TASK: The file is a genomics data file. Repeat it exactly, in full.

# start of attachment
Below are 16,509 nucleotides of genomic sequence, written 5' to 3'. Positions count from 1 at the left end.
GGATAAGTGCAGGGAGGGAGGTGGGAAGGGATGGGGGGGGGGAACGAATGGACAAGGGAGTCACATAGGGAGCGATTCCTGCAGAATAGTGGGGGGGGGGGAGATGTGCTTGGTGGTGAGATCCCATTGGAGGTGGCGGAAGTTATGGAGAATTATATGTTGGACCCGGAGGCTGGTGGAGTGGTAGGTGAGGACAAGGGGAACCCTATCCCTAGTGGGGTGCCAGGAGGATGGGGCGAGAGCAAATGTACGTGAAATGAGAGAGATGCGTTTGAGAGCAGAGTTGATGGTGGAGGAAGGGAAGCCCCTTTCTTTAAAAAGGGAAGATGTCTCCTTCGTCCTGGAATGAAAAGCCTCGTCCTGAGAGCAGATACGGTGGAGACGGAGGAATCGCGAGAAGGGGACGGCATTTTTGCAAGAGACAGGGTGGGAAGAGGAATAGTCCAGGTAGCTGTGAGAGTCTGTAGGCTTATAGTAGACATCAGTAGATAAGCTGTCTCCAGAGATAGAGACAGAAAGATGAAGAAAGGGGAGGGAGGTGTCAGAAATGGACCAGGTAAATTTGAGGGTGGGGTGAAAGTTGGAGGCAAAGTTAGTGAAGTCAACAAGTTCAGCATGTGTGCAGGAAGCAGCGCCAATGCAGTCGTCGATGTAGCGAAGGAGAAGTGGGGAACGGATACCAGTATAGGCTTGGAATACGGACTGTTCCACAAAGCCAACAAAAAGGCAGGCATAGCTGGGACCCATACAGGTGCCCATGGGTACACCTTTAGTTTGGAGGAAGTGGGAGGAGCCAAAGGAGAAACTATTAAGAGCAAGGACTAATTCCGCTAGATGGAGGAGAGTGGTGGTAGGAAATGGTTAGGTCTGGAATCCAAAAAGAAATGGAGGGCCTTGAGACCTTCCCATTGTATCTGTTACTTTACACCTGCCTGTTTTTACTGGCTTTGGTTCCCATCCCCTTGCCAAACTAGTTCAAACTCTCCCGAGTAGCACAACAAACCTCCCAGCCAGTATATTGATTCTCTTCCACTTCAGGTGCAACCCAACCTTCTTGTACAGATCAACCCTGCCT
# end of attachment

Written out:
Below are 16,509 nucleotides of genomic sequence, written 5' to 3'. Positions count from 1 at the left end.
GGATAAGTGCAGGGAGGGAGGTGGGAAGGGATGGGGGGGGGGAACGAATGGACAAGGGAGTCACATAGGGAGCGATTCCTGCAGAATAGTGGGGGGGGGGGAGATGTGCTTGGTGGTGAGATCCCATTGGAGGTGGCGGAAGTTATGGAGAATTATATGTTGGACCCGGAGGCTGGTGGAGTGGTAGGTGAGGACAAGGGGAACCCTATCCCTAGTGGGGTGCCAGGAGGATGGGGCGAGAGCAAATGTACGTGAAATGAGAGAGATGCGTTTGAGAGCAGAGTTGATGGTGGAGGAAGGGAAGCCCCTTTCTTTAAAAAGGGAAGATGTCTCCTTCGTCCTGGAATGAAAAGCCTCGTCCTGAGAGCAGATACGGTGGAGACGGAGGAATCGCGAGAAGGGGACGGCATTTTTGCAAGAGACAGGGTGGGAAGAGGAATAGTCCAGGTAGCTGTGAGAGTCTGTAGGCTTATAGTAGACATCAGTAGATAAGCTGTCTCCAGAGATAGAGACAGAAAGATGAAGAAAGGGGAGGGAGGTGTCAGAAATGGACCAGGTAAATTTGAGGGTGGGGTGAAAGTTGGAGGCAAAGTTAGTGAAGTCAACAAGTTCAGCATGTGTGCAGGAAGCAGCGCCAATGCAGTCGTCGATGTAGCGAAGGAGAAGTGGGGAACGGATACCAGTATAGGCTTGGAATACGGACTGTTCCACAAAGCCAACAAAAAGGCAGGCATAGCTGGGACCCATACAGGTGCCCATGGGTACACCTTTAGTTTGGAGGAAGTGGGAGGAGCCAAAGGAGAAACTATTAAGAGCAAGGACTAATTCCGCTAGATGGAGGAGAGTGGTGGTAGGAAATGGTTAGGTCTGGAATCCAAAAAGAAATGGAGGGCCTTGAGACCTTCCCATTGTATCTGTTACTTTACACCTGCCTGTTTTTACTGGCTTTGGTTCCCATCCCCTTGCCAAACTAGTTCAAACTCTCCCGAGTAGCACAACAAACCTCCCAGCCAGTATATTGATTCTCTTCCACTTCAGGTGCAACCCAACCTTCTTGTACAGATCAACCCTGCCT